• Emerson's Bright Lights series is going to be "at Home" for another semester, with the fall season kicking off with On These Grounds, a documentary which digs deeper into an infamous viral video of a school cop attacking a student. As with the last couple semesters, slots are free (but limited to 175) with the film available to view for 24 hours starting Wednesday at 7pm, with a Zoom discussion including director Garret Zevgetis, cinematographer Christopher Lewis Dawkins, and subject Vivian Anderson at 7pm Thursday.
  • The West Newton Cinema has times listed through Sunday and squeezes 12 movies onto its six screens with The Eyes of Tammy Faye, Blue Bayou, Cry Macho, Malignant, Shang-Chi, Searching for Mr. Rugoff (Sunday), On Broadway (Saturday), Respect (Friday), Roadrunner (Friday/Saturday), Space Jam 2 (Saturday), Summer of Soul (Saturday), and In the Heights (Friday/Sunday).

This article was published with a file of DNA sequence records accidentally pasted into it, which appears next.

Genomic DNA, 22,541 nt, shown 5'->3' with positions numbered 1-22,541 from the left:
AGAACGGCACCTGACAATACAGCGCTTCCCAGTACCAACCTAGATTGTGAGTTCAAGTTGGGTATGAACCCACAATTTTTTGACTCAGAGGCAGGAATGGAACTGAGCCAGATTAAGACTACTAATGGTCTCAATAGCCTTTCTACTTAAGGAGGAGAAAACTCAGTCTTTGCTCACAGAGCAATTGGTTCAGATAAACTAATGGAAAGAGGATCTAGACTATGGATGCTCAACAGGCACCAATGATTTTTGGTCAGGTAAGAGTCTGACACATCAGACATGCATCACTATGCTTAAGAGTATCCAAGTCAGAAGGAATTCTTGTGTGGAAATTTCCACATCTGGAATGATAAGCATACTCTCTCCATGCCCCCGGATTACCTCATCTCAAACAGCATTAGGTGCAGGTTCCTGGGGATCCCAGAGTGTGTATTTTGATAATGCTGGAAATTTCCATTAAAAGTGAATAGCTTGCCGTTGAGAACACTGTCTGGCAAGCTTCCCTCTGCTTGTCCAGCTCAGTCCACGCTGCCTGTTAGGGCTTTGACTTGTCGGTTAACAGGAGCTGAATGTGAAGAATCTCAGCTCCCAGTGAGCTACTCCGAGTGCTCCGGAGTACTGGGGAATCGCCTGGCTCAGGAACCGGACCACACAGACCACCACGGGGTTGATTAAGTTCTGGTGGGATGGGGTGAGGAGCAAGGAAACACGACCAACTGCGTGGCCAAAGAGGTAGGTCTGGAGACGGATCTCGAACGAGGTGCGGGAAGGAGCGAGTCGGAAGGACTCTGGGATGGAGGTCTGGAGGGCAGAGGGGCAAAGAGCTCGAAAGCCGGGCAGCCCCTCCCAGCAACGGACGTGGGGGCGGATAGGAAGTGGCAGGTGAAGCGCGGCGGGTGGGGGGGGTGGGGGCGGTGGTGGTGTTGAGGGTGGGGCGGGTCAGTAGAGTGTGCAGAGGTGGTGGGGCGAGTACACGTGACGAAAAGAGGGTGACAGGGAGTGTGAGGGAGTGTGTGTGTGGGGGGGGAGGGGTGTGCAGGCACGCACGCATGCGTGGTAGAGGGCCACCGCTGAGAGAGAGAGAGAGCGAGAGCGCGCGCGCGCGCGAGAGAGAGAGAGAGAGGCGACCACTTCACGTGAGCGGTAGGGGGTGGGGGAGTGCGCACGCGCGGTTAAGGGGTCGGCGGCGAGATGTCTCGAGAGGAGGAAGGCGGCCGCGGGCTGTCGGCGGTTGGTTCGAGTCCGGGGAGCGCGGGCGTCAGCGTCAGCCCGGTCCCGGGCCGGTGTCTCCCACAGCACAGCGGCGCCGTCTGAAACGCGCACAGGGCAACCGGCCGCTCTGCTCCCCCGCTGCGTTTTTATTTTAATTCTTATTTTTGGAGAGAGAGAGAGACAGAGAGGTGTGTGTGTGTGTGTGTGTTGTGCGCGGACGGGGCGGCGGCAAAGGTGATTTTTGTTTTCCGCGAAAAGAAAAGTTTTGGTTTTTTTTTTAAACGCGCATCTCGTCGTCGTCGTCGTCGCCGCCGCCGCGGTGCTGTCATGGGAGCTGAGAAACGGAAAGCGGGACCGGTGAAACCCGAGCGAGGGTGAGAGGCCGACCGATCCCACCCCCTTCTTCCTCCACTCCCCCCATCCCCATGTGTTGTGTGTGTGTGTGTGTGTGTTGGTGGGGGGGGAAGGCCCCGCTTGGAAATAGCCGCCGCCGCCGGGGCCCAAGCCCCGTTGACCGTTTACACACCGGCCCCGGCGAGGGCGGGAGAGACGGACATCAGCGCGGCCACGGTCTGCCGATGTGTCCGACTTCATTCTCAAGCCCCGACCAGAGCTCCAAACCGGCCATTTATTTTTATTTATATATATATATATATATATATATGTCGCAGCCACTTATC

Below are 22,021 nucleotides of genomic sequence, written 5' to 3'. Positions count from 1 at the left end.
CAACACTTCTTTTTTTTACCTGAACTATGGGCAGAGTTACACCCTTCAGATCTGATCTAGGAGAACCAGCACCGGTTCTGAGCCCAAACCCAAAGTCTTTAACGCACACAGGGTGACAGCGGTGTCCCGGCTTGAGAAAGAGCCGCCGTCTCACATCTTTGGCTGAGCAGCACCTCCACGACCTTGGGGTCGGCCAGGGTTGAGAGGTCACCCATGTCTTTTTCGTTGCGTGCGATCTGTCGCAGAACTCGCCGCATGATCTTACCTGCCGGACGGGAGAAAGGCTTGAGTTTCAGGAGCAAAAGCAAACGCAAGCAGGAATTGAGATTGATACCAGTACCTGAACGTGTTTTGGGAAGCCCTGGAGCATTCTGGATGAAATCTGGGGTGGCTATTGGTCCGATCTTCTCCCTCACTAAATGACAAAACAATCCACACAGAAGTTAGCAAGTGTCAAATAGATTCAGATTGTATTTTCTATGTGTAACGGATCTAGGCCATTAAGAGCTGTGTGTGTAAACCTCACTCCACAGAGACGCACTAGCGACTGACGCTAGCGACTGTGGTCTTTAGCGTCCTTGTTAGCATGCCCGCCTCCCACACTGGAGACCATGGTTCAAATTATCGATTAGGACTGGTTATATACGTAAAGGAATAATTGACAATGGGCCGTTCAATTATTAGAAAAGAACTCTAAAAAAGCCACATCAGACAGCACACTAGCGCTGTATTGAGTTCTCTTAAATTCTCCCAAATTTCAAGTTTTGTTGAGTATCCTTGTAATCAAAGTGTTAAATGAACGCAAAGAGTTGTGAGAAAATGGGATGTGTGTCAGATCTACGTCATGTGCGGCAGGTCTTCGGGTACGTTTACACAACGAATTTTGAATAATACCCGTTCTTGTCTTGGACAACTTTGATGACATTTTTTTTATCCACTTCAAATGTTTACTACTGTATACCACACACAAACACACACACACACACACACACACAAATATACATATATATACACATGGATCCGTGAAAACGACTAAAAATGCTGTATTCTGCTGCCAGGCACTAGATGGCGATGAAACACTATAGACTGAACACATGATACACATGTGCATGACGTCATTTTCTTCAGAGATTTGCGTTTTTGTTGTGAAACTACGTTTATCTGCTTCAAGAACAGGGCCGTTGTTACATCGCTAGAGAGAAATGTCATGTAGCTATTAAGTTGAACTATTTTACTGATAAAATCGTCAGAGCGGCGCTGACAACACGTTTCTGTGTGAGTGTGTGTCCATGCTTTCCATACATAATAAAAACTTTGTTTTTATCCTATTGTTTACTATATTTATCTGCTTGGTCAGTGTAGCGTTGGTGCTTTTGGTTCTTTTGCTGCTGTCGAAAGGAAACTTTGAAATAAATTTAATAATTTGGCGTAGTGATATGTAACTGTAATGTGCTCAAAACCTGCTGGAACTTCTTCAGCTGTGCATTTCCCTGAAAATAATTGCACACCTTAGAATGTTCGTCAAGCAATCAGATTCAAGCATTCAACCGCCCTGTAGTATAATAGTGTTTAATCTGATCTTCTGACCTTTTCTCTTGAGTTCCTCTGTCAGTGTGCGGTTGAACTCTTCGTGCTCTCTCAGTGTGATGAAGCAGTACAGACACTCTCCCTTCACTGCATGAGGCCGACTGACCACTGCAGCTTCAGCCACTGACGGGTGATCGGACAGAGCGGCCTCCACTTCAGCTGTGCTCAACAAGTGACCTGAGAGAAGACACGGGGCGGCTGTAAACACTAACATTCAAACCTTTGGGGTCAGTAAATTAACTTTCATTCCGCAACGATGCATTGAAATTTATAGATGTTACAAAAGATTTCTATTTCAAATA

The Lexington Venue is also open through Sunday, packed tight with The Eyes of Tammy Faye, CODA, and Respect, plus weekend matinees of Space Jam 2.
  • Cinema Salem has Shang-Chi, Candyman, and Cry Macho Friday to Sunday. The Friday late show is Sion Sono's Antiporno, and they're also showing Rear Window on Thursday evening.

    The Luna Theater shows The Green Knight on Friday and Saturday; All the Streets Are Silent: The Convergence of Hip Hop and Skateboarding (1987-1997) (masks required) and The Year of the Everlasting Storm on Saturday; The Fifth Element on Sunday, and "Weirdo Wednesday".
  • The Harvard Film Archive looks to be the last going concern in hibernation, although they have recently announced a virtual series for October. Theater rentals are available at Kendall Square, The Embassy, West Newton, the Capitol, The Venue, and many of the multiplexes.
Plans include Cry Macho, Copshop, The Alpinist, Blue Bayou, and then seeing how to best balance the Herzog stuff with other possibilities like The Eyes of Tammy Faye and The Card Counter.